Brexit delay continues uncertainty for apparel manufacturers from developing countries

United Kingdom’s exit from the European Union creates continued uncertainty for the British apparel market and its trade partners. The impact of Brexit will depend on whether it is a negotiated agreement or a ‘Hard exit’ without an agreement.

It is forecasted that Brexit will result in import and export tariffs of approx. 11% and will cost British apparel manufacturers GBP 750 million per year in new taxes. This, in turn, is estimated to result in a 16% to 50% decline in the value of apparel, footwear and textile imports from the developing countries.


In late October, UK’s planned leaving of the European Union, the so-called Brexit, has been postponed yet again till January 31st 2020. The exit and uncertainties surrounding it, specifically whether Great Britain will leave the EU with a negotiated agreement or without an agreement (a (Hard Brexit) have over time resulted in a decline of the British Pound, stagnation of the business investment in the country and economic growth slowdown. New data released in November showed that the UK economy grew at its slowest rate in almost a decade this quarter with business and consumer spending discouraged by the persistent Brexit uncertainty.

Impact on the UK fashion industry

The UK fashion industry contributes GBP 32.3 billion to the country’s GDP. It also employs 10,000 European staff and imports more than EUR 7.1 billion of clothes from Europe and EUR 4.4 billion from the developing countries every year. Brexit is sure to impact the trade flows with both the EU and the developing countries as it will make the European market less accessible and more restrictive. The ‘Hard Brexit’ will potentially lead to a loss of the currently existing frictionless borders, tariff-free access, warehousing and specialist workers from the EU. All these factors are expected to lead to rising prices and decreased margins for British apparel manufacturers.

According to the Evening Standard’s and Vogue Business’s analysis of Brexit’s impact on the UK fashion industry, the disappearance of the trade deals alone is projected to lead to an up to 11.5% tariff on Britain’s clothing and up to 6.5% tariff on the textile trade with the EU. Tariffs would include raw materials used in production, samples, as well as finished goods. These values could be further increased and the trade further bureaucratically complicated by any tariffs that the British government might impose. S&P Global is estimating that the British fashion manufacturers would face a yearly tariff bill of approximately GBP 750 million. As a result of the import and export tariffs and a more difficult inflow of specialist workers, the apparel manufacturers will likely opt for establishing warehouses in other European countries or will become increasingly uncompetitive. Over time, it is expected that the apparel and footwear production in the UK will shrink and that the value of apparel trade between the UK and the EU will decrease.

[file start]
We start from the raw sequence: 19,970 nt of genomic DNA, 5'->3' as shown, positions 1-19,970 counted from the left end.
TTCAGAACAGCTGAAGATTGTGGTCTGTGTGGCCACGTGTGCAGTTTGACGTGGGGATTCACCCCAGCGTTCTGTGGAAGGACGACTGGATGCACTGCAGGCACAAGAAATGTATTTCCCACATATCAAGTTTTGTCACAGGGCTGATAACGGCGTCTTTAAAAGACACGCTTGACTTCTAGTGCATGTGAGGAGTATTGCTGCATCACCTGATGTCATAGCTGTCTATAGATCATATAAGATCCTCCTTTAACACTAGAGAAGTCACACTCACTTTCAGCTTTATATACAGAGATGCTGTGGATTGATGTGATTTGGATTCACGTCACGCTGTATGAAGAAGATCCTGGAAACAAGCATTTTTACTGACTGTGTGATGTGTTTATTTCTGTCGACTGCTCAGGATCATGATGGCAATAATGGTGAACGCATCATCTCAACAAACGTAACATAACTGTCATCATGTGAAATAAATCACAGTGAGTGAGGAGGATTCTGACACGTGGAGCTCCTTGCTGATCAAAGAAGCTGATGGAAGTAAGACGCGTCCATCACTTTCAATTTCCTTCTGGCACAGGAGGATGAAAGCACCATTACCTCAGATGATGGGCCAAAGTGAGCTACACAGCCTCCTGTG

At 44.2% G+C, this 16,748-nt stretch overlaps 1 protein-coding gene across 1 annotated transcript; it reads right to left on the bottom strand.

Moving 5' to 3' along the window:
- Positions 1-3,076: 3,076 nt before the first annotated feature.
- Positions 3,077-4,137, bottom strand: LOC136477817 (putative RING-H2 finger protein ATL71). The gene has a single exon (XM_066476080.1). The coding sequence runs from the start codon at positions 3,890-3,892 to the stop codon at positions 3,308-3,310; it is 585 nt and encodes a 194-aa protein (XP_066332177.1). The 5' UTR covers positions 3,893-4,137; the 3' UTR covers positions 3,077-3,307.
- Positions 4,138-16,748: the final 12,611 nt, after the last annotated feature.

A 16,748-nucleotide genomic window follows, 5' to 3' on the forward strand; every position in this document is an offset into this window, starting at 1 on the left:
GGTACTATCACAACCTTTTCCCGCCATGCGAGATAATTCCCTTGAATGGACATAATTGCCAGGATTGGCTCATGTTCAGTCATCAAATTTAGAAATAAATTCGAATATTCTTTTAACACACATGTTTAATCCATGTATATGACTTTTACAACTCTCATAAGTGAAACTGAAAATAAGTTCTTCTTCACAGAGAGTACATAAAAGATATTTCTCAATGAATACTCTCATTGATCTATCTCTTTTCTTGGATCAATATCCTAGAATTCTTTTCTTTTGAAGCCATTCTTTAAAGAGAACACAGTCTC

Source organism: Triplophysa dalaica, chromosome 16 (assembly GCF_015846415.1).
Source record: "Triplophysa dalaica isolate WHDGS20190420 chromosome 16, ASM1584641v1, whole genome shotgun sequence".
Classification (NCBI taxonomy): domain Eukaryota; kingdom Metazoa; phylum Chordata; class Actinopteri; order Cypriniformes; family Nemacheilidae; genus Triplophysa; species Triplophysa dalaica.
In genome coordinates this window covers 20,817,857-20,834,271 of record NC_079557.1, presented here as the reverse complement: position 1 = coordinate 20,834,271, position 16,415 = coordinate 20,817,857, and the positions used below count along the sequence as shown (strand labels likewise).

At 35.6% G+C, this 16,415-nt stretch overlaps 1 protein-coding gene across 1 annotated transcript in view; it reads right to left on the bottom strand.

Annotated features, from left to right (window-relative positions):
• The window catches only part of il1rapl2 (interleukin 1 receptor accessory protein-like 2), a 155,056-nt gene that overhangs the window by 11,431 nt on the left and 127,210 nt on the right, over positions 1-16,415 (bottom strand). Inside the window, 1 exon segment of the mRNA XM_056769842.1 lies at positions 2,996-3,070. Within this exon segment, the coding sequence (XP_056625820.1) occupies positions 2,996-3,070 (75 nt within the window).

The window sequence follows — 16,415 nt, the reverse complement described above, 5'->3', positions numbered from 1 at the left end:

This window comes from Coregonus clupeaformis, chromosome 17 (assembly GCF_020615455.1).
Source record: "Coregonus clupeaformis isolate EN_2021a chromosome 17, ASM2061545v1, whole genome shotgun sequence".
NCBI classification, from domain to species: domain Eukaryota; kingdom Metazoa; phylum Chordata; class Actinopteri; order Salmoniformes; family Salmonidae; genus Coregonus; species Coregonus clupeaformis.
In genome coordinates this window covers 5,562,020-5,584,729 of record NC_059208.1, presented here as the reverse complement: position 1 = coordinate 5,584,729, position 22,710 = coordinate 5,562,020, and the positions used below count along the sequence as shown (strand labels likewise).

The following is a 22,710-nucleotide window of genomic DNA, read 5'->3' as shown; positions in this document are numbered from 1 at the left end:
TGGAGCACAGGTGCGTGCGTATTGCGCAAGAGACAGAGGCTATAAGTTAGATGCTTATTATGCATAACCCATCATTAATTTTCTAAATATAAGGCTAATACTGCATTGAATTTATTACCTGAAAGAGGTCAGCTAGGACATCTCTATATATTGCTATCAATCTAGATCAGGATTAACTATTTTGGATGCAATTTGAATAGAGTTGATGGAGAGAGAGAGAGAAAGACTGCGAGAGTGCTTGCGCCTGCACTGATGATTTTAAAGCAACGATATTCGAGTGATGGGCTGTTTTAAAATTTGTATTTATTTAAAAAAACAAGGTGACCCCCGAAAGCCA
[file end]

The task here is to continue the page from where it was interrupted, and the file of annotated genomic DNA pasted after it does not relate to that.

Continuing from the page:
Some developing countries more affected

According to a 2017 analysis, Brexit might affect exports of some developing countries more than others with the potential reduction in trade estimated at 16% to 50% of the current export value in clothes, textiles and footwear. Developing countries in Asia-Pacific who have a significant reliance on the UK market for exports, e.g. Sri Lanka, Cambodia, Bangladesh and Pakistan, will need to be particularly wary of the potential trade disruptions, while larger developing countries would likely benefit from any diversions of export in these sectors. It is uncertain whether the UK will continue to provide preferential market access to the developing countries after Brexit but it is advisable that the developing country trade partners secure such agreements as soon as possible. It is advisable that the developing countries which are heavily dependent on trade with the UK, start exploring other interesting European markets, including the five most important apparel import markets analyzed in the CBI Market Statistics and Outlook Study and the markets analyzed in the Promising export products analyses available on CBI’s Exporting Apparel to Europe webpage

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This article has been written by M-Brain for CBI.

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